Negativity & Negative Thoughts
December 15, 2014 9:22 AM   Subscribe

I was curious what others do to fight off negativity in their life. I am not talking about negative people but rather one's own inner demons. I went on a four mile walk yesterday and instead of relaxing and enjoying it, I was thinking about all the potential things that could go wrong in my life. I don't say this because I embrace thinking in a victim mentality but rather that to point out that I am aware that a lot of really bad things can happen to a person.

What works for others when it comes to fighting off their worries? Exercise has helped marginally at best. I take some anti-anxiety medications but they also help only marginally. If anyone has any suggestions I would love to hear them.
posted by nidora to Health & Fitness (25 answers total) 43 users marked this as a favorite
There are things that help center me and pull me back to an even keel. Hugs. Deep breathing. Bicycling.

The thing is, when I'm in one of those bad spirals I don't remember that they work for me, or I think "I'm in such a pissy mood even that won't help", and I don't do them.

So I'm trying to be more conscious of the activities and situations in which I feel centered, and trying to get into those spaces even when I feel like it can't possibly help.
posted by straw at 9:37 AM on December 15, 2014 [1 favorite]

It is a matter of pushing against it. It is normal psychology to place more importance on losses than gains but to have a balanced world view you have to also think about the good, and the things that go right in your life and also the good possible outcomes.

This was explained to me as an attitude of gratitude, in a catchy woo woo kind of way (by a college engineering professor teaching a very dry entry level college course at the time). It isn't strictly about being grateful for everything but rather looking for the positive outcomes and being aware of them as well as the negative. You can't really get rid of the negative and a realistic world view includes that possible outcome, but you do have to push back agaisnt it so it doesn't win-after all if it is all hopelessness and bleak than why do anything at all?

My personal turning point was a conversation with that professor. I was reentering college after just existing after dropping out of college after graduating high school and I wanted to do something with my life besides working for minimum wage and just barely scraping by. So I was about a year into college and really struggling with learning how to be a good student and starting to take very, very challenging courses. I was very caught up in what if I fail out of college because of this difficult course-but he pushed back by saying than I am no worse off than if i never took the course-but if I succeeded than the course of my life could take a new turn and it turned out to be pretty good risk to take. Ever since then I stopped spending too much mental energy on the negatives without also striving to spend the energy on the positives.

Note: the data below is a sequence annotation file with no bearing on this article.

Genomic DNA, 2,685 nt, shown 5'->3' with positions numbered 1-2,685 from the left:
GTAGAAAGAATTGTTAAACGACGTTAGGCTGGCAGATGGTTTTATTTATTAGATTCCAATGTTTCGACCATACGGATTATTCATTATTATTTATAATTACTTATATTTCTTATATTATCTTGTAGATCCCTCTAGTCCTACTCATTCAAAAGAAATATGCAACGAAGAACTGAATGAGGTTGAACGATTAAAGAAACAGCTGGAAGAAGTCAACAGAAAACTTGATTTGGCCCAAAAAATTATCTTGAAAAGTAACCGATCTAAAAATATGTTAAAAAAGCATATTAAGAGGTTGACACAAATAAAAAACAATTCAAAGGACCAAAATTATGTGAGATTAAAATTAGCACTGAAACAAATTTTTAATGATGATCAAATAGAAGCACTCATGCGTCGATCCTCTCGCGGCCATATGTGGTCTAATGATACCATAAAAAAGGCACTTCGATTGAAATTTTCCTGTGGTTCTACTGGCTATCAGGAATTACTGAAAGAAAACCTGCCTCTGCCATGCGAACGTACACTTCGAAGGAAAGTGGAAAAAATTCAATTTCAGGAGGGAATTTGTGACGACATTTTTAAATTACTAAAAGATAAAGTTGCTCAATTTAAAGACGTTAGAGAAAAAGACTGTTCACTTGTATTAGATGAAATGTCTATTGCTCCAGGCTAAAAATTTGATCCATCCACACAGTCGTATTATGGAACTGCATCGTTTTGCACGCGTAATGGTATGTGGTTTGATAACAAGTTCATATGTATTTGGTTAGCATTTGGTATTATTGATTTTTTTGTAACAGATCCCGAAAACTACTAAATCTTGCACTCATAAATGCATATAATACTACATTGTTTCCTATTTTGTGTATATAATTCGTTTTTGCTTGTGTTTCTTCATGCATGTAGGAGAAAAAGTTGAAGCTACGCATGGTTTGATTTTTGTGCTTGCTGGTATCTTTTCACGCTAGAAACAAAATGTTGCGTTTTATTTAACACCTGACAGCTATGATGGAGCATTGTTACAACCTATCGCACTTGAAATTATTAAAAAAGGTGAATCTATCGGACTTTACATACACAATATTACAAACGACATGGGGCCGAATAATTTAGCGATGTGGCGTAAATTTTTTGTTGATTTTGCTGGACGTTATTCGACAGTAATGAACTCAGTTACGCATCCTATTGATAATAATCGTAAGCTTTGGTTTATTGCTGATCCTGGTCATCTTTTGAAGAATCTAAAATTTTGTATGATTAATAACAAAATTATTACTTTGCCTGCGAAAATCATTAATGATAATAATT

Oh, and some therapy and mild levels of medication really, really helped my develop the new mental space and learn new thinking habits-it gave me room to change my stance as it were.
posted by bartonlong at 9:44 AM on December 15, 2014 [6 favorites]

A professor once told our class that it is illogical to spend more time and energy assuming bad things will happen than in assuming good things will happen. She told us that any time spent thinking about what could go wrong had to be balanced in thinking about what could go right. I like the suggestion because it doesn't require me to stop thinking negative thoughts (which is hard) but simply to offset them with positive thoughts.
posted by jaguar at 9:55 AM on December 15, 2014 [8 favorites]

I used to do this a lot too and I believe that it comes from seeing yourself as a victim. If your identity is "victim," there are positive outcomes (vindication of your worldview, sympathy from others, lowered expectations) associated with negative experiences. Because of that, imagining all the ways that things could go wrong isn't just catastrophizing, it's fantasizing.

The best way I know to snap out of the victim mentality is meaningful volunteering with less fortunate populations like homeless people, sick kids, etc.
posted by telegraph at 10:00 AM on December 15, 2014 [1 favorite]

Aaand I see now that you explicitly state in your question that this has nothing to do with a victim mentality, but I still think it's worth exploring that theory a little more deeply.
posted by telegraph at 10:01 AM on December 15, 2014

My current go-to is to say to myself, "I am having negative thoughts. They do not mean something bad is going to happen, nor do they mean I am a bad person." In my case, they're usually anxious thoughts. I remind myself that I cannot predict the future, so my anxious thoughts don't mean bad things are more likely to happen.

I also sometimes wonder if I'm a bad person because I have anxious or negative thoughts. Your thoughts cannot make you a bad person. Only your actions can do that. Your having negative thoughts does not mean you have a victim mentality, and the thoughts probably wouldn't stop if you changed your mentality. You don't control the thoughts that come into your mind. (The classic example is to try not to think of a white bear) That means it isn't your fault if you have thoughts you don't like.